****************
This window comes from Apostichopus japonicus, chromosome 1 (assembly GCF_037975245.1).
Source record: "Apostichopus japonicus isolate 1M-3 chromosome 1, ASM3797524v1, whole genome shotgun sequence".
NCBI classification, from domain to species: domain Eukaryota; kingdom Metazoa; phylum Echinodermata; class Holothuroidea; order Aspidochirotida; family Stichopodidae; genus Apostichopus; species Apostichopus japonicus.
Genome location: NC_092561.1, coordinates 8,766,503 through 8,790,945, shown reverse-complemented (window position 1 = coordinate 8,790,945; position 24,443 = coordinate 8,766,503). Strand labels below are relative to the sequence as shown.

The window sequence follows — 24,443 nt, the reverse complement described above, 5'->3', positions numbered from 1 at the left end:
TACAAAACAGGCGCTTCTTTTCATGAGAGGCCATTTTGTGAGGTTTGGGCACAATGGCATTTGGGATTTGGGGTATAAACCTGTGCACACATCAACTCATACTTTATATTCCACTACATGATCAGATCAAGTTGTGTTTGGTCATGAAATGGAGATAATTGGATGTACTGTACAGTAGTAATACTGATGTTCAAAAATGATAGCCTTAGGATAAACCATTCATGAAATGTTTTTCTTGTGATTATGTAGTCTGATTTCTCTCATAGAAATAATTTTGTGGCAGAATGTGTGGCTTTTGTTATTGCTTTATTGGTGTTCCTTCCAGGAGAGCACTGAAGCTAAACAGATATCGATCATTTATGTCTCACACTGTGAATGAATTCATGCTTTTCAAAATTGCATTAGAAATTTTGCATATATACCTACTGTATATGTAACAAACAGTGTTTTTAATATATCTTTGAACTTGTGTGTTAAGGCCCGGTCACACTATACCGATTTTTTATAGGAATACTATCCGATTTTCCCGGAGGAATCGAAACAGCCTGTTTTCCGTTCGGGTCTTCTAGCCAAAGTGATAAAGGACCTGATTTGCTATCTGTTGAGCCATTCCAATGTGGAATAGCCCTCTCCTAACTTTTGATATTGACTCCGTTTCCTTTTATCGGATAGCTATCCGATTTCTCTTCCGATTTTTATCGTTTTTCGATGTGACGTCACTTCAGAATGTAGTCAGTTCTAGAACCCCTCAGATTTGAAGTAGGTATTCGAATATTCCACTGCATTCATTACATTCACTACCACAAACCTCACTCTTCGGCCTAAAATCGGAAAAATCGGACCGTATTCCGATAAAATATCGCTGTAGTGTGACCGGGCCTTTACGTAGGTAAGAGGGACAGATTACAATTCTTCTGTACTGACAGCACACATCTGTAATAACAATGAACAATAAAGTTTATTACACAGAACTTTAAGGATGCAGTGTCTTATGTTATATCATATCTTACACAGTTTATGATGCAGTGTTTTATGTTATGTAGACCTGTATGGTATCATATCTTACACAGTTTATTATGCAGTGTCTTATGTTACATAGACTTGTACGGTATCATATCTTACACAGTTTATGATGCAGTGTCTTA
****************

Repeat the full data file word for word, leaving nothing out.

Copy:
This window comes from Apostichopus japonicus, chromosome 1 (assembly GCF_037975245.1).
Source record: "Apostichopus japonicus isolate 1M-3 chromosome 1, ASM3797524v1, whole genome shotgun sequence".
NCBI classification, from domain to species: domain Eukaryota; kingdom Metazoa; phylum Echinodermata; class Holothuroidea; order Aspidochirotida; family Stichopodidae; genus Apostichopus; species Apostichopus japonicus.
Genome location: NC_092561.1, coordinates 8,766,503 through 8,790,945, shown reverse-complemented (window position 1 = coordinate 8,790,945; position 24,443 = coordinate 8,766,503). Strand labels below are relative to the sequence as shown.

The window sequence follows — 24,443 nt, the reverse complement described above, 5'->3', positions numbered from 1 at the left end:
TACAAAACAGGCGCTTCTTTTCATGAGAGGCCATTTTGTGAGGTTTGGGCACAATGGCATTTGGGATTTGGGGTATAAACCTGTGCACACATCAACTCATACTTTATATTCCACTACATGATCAGATCAAGTTGTGTTTGGTCATGAAATGGAGATAATTGGATGTACTGTACAGTAGTAATACTGATGTTCAAAAATGATAGCCTTAGGATAAACCATTCATGAAATGTTTTTCTTGTGATTATGTAGTCTGATTTCTCTCATAGAAATAATTTTGTGGCAGAATGTGTGGCTTTTGTTATTGCTTTATTGGTGTTCCTTCCAGGAGAGCACTGAAGCTAAACAGATATCGATCATTTATGTCTCACACTGTGAATGAATTCATGCTTTTCAAAATTGCATTAGAAATTTTGCATATATACCTACTGTATATGTAACAAACAGTGTTTTTAATATATCTTTGAACTTGTGTGTTAAGGCCCGGTCACACTATACCGATTTTTTATAGGAATACTATCCGATTTTCCCGGAGGAATCGAAACAGCCTGTTTTCCGTTCGGGTCTTCTAGCCAAAGTGATAAAGGACCTGATTTGCTATCTGTTGAGCCATTCCAATGTGGAATAGCCCTCTCCTAACTTTTGATATTGACTCCGTTTCCTTTTATCGGATAGCTATCCGATTTCTCTTCCGATTTTTATCGTTTTTCGATGTGACGTCACTTCAGAATGTAGTCAGTTCTAGAACCCCTCAGATTTGAAGTAGGTATTCGAATATTCCACTGCATTCATTACATTCACTACCACAAACCTCACTCTTCGGCCTAAAATCGGAAAAATCGGACCGTATTCCGATAAAATATCGCTGTAGTGTGACCGGGCCTTTACGTAGGTAAGAGGGACAGATTACAATTCTTCTGTACTGACAGCACACATCTGTAATAACAATGAACAATAAAGTTTATTACACAGAACTTTAAGGATGCAGTGTCTTATGTTATATCATATCTTACACAGTTTATGATGCAGTGTTTTATGTTATGTAGACCTGTATGGTATCATATCTTACACAGTTTATTATGCAGTGTCTTATGTTACATAGACTTGTACGGTATCATATCTTACACAGTTTATGATGCAGTGTCTTA